SERVICE-MINDED - As we noted in this space earlier this week, law firms are beginning to warm up to the idea that not every associate wants to make partner. Meanwhile, as Law.com’s Andrew Maloney reports, firms are also realizing that not every partner wants to (or can) be a rainmaker—but that doesn’t mean they have no value. Quite the opposite, in fact. While the most sought-after laterals will probably always be the ones who bring in the business, that’s only part of the equation: there are whole armies of partners responsible for taking care of that business once it’s in the door. Industry analysts say a demand environment that’s given lawyers across the spectrum more leverage, as well as intensifying competition for talent overall, has led firms back around to recruiting more service or support partners to go along with rainmakers. “You have to recognize those team players as well. We’re seeing an increased focus on the overall team,” said Erica Bernstein, co-founder of New York recruiting firm Erica Robert Associates. Top partners generating and maintaining relationships are seeing that they can’t do it without service partners, counsel and associates. Retaining those people is making them think about mobility and flexible work schedules, in addition to compensation.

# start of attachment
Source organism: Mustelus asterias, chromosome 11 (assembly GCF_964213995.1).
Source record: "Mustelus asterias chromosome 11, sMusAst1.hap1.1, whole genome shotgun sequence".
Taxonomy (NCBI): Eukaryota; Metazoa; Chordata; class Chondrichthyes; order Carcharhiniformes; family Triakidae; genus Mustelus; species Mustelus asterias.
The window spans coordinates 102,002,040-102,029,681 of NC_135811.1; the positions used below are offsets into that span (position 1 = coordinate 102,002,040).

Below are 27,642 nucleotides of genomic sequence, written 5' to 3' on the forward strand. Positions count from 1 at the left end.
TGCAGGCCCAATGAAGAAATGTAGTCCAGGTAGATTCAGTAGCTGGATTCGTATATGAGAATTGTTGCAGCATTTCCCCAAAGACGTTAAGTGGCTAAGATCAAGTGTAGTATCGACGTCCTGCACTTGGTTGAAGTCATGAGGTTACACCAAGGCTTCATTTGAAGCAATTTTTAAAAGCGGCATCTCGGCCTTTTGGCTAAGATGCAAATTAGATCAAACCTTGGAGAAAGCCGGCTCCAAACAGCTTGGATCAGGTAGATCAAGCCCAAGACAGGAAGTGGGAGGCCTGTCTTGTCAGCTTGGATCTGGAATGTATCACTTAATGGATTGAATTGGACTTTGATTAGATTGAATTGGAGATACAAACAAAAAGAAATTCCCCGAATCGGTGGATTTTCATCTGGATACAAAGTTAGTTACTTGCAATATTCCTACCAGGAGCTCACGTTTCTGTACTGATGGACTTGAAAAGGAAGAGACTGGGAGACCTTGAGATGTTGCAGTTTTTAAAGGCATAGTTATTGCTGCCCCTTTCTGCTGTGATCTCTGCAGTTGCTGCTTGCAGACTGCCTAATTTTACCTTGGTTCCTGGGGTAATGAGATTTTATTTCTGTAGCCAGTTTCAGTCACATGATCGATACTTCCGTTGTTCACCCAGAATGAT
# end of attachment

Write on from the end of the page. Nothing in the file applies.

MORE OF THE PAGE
TELL YOUR FRIENDS - With the going rate for headhunter fees at around 25% of a candidate’s first-year base salary, law firms have naturally started to wonder whether there might be a cheaper way to scout talent. Like, say, using their existing talent as the scouts. Financial incentives for attorneys who secure the employment of a former colleague for their current firm have come back into vogue in 2021 as firms seek a cost-effective method of onboarding laterals with preexisting work relationships, Law.com’s Justin Henry reports. Philadelphia-based Montgomery McCracken Walker & Rhoads, for example, plans to start financially rewarding lateral attorneys who help to bring on other lawyers from their previous firms. “If an existing employee has a friend at another firm and the existing employee convinces that friend to come over to our firm, they get a ‘referral bonus,’” managing partner Steven Pachman explained. But Philadelphia-based legal recruiter Brian Levinson, a founding partner of Alevistar Legal Search, said he’s not concerned that referrals will replace recruiters as firms’ go-to method for finding talent. “Lawyers are lawyers, and recruiters are recruiters,” he said. “If lawyers are getting paid an incentive, they might be biased in who they bring over.”
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